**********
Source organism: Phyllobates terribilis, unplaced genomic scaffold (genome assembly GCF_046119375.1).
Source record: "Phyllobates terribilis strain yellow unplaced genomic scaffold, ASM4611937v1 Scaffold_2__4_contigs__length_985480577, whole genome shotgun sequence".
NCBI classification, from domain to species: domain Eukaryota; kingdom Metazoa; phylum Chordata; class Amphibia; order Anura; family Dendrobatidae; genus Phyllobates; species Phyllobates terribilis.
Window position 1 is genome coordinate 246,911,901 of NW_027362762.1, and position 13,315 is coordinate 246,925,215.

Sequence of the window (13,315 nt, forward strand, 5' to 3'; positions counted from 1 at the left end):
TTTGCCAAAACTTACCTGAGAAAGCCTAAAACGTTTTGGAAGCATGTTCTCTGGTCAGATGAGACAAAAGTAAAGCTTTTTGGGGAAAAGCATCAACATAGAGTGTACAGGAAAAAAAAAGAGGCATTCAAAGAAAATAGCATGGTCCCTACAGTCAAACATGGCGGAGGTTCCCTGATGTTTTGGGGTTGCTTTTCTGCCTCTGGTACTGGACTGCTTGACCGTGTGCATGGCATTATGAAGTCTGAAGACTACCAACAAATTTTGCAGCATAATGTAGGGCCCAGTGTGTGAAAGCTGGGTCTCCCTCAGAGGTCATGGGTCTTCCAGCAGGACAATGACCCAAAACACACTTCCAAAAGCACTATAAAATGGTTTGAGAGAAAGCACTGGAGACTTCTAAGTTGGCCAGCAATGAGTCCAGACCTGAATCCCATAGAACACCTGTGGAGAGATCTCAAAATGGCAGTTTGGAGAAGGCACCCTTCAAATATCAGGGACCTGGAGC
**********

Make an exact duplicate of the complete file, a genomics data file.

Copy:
Source organism: Phyllobates terribilis, unplaced genomic scaffold (genome assembly GCF_046119375.1).
Source record: "Phyllobates terribilis strain yellow unplaced genomic scaffold, ASM4611937v1 Scaffold_2__4_contigs__length_985480577, whole genome shotgun sequence".
NCBI classification, from domain to species: domain Eukaryota; kingdom Metazoa; phylum Chordata; class Amphibia; order Anura; family Dendrobatidae; genus Phyllobates; species Phyllobates terribilis.
Window position 1 is genome coordinate 246,911,901 of NW_027362762.1, and position 13,315 is coordinate 246,925,215.

Sequence of the window (13,315 nt, forward strand, 5' to 3'; positions counted from 1 at the left end):
TTTGCCAAAACTTACCTGAGAAAGCCTAAAACGTTTTGGAAGCATGTTCTCTGGTCAGATGAGACAAAAGTAAAGCTTTTTGGGGAAAAGCATCAACATAGAGTGTACAGGAAAAAAAAAGAGGCATTCAAAGAAAATAGCATGGTCCCTACAGTCAAACATGGCGGAGGTTCCCTGATGTTTTGGGGTTGCTTTTCTGCCTCTGGTACTGGACTGCTTGACCGTGTGCATGGCATTATGAAGTCTGAAGACTACCAACAAATTTTGCAGCATAATGTAGGGCCCAGTGTGTGAAAGCTGGGTCTCCCTCAGAGGTCATGGGTCTTCCAGCAGGACAATGACCCAAAACACACTTCCAAAAGCACTATAAAATGGTTTGAGAGAAAGCACTGGAGACTTCTAAGTTGGCCAGCAATGAGTCCAGACCTGAATCCCATAGAACACCTGTGGAGAGATCTCAAAATGGCAGTTTGGAGAAGGCACCCTTCAAATATCAGGGACCTGGAGC